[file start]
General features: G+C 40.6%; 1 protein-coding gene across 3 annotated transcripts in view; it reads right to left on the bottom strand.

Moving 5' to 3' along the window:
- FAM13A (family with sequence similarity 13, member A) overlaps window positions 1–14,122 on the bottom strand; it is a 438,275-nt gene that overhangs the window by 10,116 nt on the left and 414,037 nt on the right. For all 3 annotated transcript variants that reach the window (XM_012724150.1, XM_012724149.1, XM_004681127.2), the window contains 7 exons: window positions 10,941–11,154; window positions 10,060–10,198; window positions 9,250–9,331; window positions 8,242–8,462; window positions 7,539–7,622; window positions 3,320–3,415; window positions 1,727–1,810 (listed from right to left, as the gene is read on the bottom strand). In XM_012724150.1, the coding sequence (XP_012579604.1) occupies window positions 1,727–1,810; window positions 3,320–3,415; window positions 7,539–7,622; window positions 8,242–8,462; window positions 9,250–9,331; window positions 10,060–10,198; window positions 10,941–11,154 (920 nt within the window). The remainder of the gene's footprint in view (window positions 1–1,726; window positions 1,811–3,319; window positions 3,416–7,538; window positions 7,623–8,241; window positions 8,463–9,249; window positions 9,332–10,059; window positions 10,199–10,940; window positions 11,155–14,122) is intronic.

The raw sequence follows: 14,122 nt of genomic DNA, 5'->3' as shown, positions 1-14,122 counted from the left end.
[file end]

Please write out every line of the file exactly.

General features: G+C 40.6%; 1 protein-coding gene across 3 annotated transcripts in view; it reads right to left on the bottom strand.

Moving 5' to 3' along the window:
- FAM13A (family with sequence similarity 13, member A) overlaps window positions 1–14,122 on the bottom strand; it is a 438,275-nt gene that overhangs the window by 10,116 nt on the left and 414,037 nt on the right. For all 3 annotated transcript variants that reach the window (XM_012724150.1, XM_012724149.1, XM_004681127.2), the window contains 7 exons: window positions 10,941–11,154; window positions 10,060–10,198; window positions 9,250–9,331; window positions 8,242–8,462; window positions 7,539–7,622; window positions 3,320–3,415; window positions 1,727–1,810 (listed from right to left, as the gene is read on the bottom strand). In XM_012724150.1, the coding sequence (XP_012579604.1) occupies window positions 1,727–1,810; window positions 3,320–3,415; window positions 7,539–7,622; window positions 8,242–8,462; window positions 9,250–9,331; window positions 10,060–10,198; window positions 10,941–11,154 (920 nt within the window). The remainder of the gene's footprint in view (window positions 1–1,726; window positions 1,811–3,319; window positions 3,416–7,538; window positions 7,623–8,241; window positions 8,463–9,249; window positions 9,332–10,059; window positions 10,199–10,940; window positions 11,155–14,122) is intronic.

The raw sequence follows: 14,122 nt of genomic DNA, 5'->3' as shown, positions 1-14,122 counted from the left end.